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The Apostle Of Gall And Bitterness

( Originally Published Late 1800's )

On the 5th of February, 1881, there died at Chelsea, London, one of the foremost of English men of letters. On the day following his death a New York editor published these words : The volcano has had its last eruption. After sixty industrious years it is motionless and silent. He dies in the eighty-sixth winter of his discontent, a gigantic Titan, stumbling blindly, undismayed, down to his rest." This was the great Carlyle. Growling in his bear's den across the sea, he had uttered forth his gospel of anathema and hate. In many a volume he had crucified sham and hollow pretense for three score of years. Everything in England and out of it felt the probe of his vindictive scorn. With a literary style that would have wrecked the reputation of any man, this apostle of wrath turned the batteries of his vituperation upon all existing customs. With biting phrase, he denounced indolence and urged himself and all others to be up and doing. In felicitous periods he preached "the unpreached, inarticulate, ineradicable, but forever-enduring gospel: work, and therein have well-being." With Olympian lightnings he blasted every idol that society had set up to worship. The young of both continents found in his writings a mighty inspiration. They thought he was severe and caustic and unrelenting ; but they knew that he was sincere and terribly in earnest. On the day of his burial he was called "greatest of modern men of letters," and the English-speaking race stood with bowed head and sorrowful heart at the grave of Thomas Carlyle.

But that was the culmination of his greatness, the full noonday of his earthly splendor. Since that time the reputation of the Titan has been waning. The world has been changing its opinion so as to place Carlyle where he belongs as the greatest misanthrope of all the ages. The "Sage of Chelsea" has turned into the young bear of Craigenputtock and the ravenous lion of Cheyne Row. Those fateful "Reminisences of Jane Welsh Carlyle" and the "Biography" of Mr. Froude has shattered the idol and broken the altar. Those who sadly mourned the death of a hero in '81, now think with pity of a poor sick man, clothed in the robe of unhappiness, going down to his death with a darkened mind and a bitter heart. How he crushed that poor woman's life out in his unreasoning selfishness ! How nobly she bore the burden of a lonely, toilsome, wretched life and how shamelessly he made her his slave and his drudge !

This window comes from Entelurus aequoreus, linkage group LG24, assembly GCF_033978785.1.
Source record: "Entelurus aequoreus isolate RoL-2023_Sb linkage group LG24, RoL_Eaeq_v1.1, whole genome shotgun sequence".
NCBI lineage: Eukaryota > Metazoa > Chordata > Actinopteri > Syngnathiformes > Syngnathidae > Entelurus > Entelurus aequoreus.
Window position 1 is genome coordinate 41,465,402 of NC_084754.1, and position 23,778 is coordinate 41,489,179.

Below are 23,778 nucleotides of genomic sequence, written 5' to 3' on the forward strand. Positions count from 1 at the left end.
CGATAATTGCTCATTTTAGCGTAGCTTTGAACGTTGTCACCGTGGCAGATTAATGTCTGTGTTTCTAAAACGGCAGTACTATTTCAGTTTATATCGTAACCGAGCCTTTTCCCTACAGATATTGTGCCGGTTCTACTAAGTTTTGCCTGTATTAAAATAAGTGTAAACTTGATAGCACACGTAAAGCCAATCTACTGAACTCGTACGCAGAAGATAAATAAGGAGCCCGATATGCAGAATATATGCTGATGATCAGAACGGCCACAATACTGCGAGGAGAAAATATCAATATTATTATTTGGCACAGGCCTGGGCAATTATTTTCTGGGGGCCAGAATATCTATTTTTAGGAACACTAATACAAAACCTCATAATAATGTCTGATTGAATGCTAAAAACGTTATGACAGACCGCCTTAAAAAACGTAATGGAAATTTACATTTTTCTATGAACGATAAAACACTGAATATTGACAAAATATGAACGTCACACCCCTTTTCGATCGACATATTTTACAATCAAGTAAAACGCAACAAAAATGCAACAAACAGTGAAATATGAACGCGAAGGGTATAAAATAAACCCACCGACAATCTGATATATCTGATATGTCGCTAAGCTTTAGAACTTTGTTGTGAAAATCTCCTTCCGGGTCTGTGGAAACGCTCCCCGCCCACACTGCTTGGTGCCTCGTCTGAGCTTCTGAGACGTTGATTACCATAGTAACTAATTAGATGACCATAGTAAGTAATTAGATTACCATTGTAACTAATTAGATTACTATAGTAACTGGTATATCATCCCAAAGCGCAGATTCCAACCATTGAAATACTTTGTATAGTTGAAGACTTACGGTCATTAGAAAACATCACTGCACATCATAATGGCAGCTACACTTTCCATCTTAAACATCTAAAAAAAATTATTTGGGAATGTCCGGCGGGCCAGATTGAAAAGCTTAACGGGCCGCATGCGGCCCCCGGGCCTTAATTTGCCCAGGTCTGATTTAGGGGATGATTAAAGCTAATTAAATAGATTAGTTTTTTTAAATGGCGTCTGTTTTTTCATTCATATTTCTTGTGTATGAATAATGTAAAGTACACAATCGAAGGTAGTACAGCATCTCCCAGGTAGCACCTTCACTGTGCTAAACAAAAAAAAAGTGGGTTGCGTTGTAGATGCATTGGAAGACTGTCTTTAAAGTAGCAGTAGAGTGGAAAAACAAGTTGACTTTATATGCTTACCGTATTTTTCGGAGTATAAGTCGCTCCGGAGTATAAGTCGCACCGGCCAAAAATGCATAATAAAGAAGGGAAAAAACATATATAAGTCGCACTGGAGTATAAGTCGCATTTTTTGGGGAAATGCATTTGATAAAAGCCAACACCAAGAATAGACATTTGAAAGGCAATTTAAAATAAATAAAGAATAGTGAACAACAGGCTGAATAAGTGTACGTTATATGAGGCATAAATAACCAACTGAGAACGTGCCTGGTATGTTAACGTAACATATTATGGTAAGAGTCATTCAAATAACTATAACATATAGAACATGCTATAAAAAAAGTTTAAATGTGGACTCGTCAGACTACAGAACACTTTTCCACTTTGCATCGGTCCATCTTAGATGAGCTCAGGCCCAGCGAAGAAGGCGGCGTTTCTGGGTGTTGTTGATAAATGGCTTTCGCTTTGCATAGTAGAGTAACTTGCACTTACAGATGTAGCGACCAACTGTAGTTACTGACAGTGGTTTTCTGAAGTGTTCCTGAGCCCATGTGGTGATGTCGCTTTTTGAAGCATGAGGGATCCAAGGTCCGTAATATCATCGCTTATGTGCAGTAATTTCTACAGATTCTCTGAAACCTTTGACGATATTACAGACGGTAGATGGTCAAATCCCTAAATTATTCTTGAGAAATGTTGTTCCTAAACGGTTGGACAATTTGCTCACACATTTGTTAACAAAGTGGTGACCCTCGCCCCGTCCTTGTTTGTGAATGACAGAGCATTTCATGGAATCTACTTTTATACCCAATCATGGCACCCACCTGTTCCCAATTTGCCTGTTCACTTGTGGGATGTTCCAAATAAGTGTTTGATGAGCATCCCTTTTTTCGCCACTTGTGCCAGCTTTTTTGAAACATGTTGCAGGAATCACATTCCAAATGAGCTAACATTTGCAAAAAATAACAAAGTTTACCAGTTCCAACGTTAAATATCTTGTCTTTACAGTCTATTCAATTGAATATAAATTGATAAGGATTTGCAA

The man who set forth the message of silence in twenty octavo volumes filled the air with incessant complaints. The man who taught the duty of courage and patient endurance, was a whimpering coward and overshadowed his home with dark repinings. This false Carlyle, consorting with an angel of God, proclaimed that the noblest thing beneath the sun was to do one's simple daily duty, and he systematically neglected the woman to whom he owed the love and service of his life. Hear how he denounced hypocrisies and windbags in withering scorn, and he stands self-confessed the most arrant hypocrite and noisiest windbag of all time. He exhausted the' resources of language in his denunciations of cant ; but he wrote one thing in his books in regard to his religious convictions and believed another, as his letters fully show. Such bitterness, censoriousness, selfishness and falsehood are without parallel in the history of literature.

We believe the mind of this great impostor was darkened by the shadow of physical ill. During the greater part of his long and laborious life he was a victim of chronic dyspepsia. Intense suffering filled his mind with gloom and bodily ills made him selfish and exacting. Herculean labors, self-imposed, tasks too great for his strength, soured his spirit and filled his soul with gall and bitterness. In unspeakable discontent he dragged out the years of hard toil, making his home a desert waste and, in its parched and sterile atmosphere, he breathed the poison of misanthropy. From scolding his long-suffering wife, he turned to scold the society of England. From paroxysms of irritable anger over the trivial annoyances of the household, he turned to those upheavals of denunciation, a spleen and biting wrath that marked a new era in the literature of vituperation. As we now read the life of this strange "Sage of Chelsea" his books seem to have been conceived in spleen, composed in "hysterics and written in ineffable scorn.

But with a mind unclouded by the gloom of bodily weakness, Carlyle might have had a sweet heart, a happy home, and an undying reputation. A healthy body would have given to this preacher of wrath a healthy mind, and the world would have been spared the mortifying spectacle of that wretched home in Cheyne Row. How different would have been the story of this tumultuous life had there been perfect digestion and bounding blood in the body of Thomas Carlyle.

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